Embedded markets of nearly every stripe are clamoring for a new generation of devices that can intelligently connect to other devices, to the enterprise, and to cloud services. Customers worldwide are discovering that Internet connectivity can help boost revenues, lower costs, and enable entirely new business models. In this blog, we’ll examine emerging connectivity requirements and design solutions for various markets, including retail, medical, automotive, manufacturing, and energy.


First, let’s review two key terms: cloud computing and machine-to-machine (M2M). Pinning down an exact definition for either term is a bit tricky – everyone seems to have different ideas of what the terms mean. At the highest level, however, we can define cloud computing as the use of virtual servers available over the Internet.  Intel has been very active in this area in recent years, as has the the Intel® Embedded Alliance, whose 160-plus members collaborate closely with Intel to create optimized hardware, software, tools, and services that give OEMs a head start on their designs. If you want to know more about the topic, the webinar Cloud Computing for Network Equipment by Premier members Emerson Network Power and RadiSys is a good place to start.


As the name implies, M2M is all about connecting machines to one another. Although definitions vary, this typically means connecting field devices to the enterprise, often through a cellular network. In many cases, M2M applications leverage cloud computing, both to provide an interface between field devices and the enterprise, and to provide specific services within the cloud. For example, the Eurotech Everyware Device Cloud, illustrated in Figure 1, provides the following services (Eurotech is an Associate member of the Alliance):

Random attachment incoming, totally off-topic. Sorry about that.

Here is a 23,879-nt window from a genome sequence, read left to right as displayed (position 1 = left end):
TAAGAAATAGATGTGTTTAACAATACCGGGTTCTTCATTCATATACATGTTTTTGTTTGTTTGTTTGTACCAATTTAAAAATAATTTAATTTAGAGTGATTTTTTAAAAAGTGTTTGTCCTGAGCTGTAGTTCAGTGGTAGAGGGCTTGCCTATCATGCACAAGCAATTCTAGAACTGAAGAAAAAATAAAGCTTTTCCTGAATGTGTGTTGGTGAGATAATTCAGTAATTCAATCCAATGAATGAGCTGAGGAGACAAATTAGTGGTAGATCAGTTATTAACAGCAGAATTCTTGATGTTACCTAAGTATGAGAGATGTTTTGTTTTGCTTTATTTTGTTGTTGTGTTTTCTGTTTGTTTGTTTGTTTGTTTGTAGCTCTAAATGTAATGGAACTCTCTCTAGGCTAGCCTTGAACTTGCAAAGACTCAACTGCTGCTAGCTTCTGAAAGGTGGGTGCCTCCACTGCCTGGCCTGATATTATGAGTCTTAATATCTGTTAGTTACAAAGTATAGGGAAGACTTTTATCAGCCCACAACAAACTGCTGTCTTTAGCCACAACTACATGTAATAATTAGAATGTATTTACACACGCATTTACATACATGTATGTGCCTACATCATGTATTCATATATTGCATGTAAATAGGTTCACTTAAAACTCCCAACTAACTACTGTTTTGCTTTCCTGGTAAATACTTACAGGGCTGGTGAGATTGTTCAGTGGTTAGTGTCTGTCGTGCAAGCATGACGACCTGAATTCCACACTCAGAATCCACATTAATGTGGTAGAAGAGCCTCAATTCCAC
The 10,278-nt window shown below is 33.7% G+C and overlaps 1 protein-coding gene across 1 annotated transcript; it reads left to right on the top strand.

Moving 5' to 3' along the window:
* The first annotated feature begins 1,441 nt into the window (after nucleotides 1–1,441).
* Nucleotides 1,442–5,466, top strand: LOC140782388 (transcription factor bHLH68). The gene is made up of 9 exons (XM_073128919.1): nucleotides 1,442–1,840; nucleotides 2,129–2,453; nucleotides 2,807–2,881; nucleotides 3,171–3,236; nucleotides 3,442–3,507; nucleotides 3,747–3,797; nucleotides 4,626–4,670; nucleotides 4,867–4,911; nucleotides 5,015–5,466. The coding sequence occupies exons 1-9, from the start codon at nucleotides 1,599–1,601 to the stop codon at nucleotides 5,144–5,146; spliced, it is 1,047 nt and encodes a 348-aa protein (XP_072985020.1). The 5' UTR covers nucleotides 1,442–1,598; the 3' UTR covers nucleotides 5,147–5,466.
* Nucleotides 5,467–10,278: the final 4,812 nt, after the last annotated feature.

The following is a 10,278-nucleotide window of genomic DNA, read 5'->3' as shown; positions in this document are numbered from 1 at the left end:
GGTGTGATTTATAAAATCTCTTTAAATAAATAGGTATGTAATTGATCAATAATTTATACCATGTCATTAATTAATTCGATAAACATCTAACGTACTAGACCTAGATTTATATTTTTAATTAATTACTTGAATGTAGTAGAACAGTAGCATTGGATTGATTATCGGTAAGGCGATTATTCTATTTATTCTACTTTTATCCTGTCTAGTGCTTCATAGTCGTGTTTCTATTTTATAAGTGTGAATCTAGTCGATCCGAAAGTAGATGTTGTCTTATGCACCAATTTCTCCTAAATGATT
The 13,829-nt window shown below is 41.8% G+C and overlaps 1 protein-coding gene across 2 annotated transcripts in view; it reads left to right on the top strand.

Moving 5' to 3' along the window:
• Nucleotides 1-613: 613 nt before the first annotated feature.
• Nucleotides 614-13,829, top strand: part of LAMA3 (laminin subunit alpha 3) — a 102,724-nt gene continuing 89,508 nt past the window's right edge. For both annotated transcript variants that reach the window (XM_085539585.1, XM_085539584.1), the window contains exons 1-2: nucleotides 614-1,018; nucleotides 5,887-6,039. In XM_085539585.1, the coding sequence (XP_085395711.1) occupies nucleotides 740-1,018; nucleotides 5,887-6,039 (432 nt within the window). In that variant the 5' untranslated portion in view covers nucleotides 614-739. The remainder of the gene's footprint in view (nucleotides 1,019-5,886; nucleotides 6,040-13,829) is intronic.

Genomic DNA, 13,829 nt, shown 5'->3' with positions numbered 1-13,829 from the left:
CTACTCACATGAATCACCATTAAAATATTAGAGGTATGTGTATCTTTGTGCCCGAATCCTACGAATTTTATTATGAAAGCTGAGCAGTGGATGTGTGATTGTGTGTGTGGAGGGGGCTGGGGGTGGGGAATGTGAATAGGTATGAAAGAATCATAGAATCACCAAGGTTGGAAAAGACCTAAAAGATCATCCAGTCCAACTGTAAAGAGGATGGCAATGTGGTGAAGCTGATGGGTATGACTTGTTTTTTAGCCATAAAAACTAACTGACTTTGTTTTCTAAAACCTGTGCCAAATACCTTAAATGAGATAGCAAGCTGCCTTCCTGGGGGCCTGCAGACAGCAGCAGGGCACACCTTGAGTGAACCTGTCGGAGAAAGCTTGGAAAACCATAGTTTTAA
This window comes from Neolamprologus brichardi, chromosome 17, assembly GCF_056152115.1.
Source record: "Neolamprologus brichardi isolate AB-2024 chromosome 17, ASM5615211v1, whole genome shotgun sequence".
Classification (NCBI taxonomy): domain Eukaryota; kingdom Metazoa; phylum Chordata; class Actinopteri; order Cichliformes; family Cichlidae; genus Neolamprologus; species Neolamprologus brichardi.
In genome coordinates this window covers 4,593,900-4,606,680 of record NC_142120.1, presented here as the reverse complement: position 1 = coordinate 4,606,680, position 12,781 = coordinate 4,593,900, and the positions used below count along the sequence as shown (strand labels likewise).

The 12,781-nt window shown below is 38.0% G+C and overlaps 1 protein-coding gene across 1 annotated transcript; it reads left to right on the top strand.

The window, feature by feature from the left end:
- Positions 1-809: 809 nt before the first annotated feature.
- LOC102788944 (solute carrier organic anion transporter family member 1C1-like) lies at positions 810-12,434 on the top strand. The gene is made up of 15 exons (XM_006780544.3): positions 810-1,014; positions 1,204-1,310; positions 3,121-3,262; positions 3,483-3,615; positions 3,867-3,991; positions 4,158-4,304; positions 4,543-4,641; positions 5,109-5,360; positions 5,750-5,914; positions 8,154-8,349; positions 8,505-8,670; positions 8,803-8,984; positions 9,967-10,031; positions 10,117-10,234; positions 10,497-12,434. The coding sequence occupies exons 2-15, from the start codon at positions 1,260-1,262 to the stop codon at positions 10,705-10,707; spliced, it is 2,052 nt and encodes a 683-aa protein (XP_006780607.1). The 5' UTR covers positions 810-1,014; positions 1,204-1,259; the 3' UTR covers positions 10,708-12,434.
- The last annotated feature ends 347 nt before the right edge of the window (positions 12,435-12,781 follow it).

• Web-based dashboards      that display device data in real time
  • Management reports      that monitor trends
  • Integration with      popular services such as Salesforce, Twitter, Facebook, and Google apps
  • Notifications      automatically sent to designated recipients via SMS, email, Twitter, or      automated phone calls
  • Simple integration      into SAP, Oracle, and customer-developed applications
  • Mobile support to      provide relevant data to specified users on the go


Figure 1. The Eurotech Everyware Device Cloud.


M2M technology is being embraced in a wide range of applications, including retail, medical, manufacturing, and energy. For an overview of its uses, check out our M2M Experts Round Table blog with Eurotech, Premier member Kontron, Affiliate member ILS Technology, and General member GoS Networks. Or dig deeper with the white paper Connecting the Dots in M2M.


One of the key challenges of M2M is the complexity of deploying these systems. In light of this challenge, Intel recently collaborated with Kontron, ILS Technology, Wind River, and top cellular carriers to create a M2M Smart Services Developer Kit that brings together field hardware and software, cloud services, and cellular connectivity. (Wind River is an Associate member of the Alliance.) You can read all about the kit – shown in Figure 2 – in the article Fast-Tracking M2M with a Standards-based Bundle and the white paper Simplifying M2M. Additional details are also available in the webinar Speeding M2M Solutions To Markets.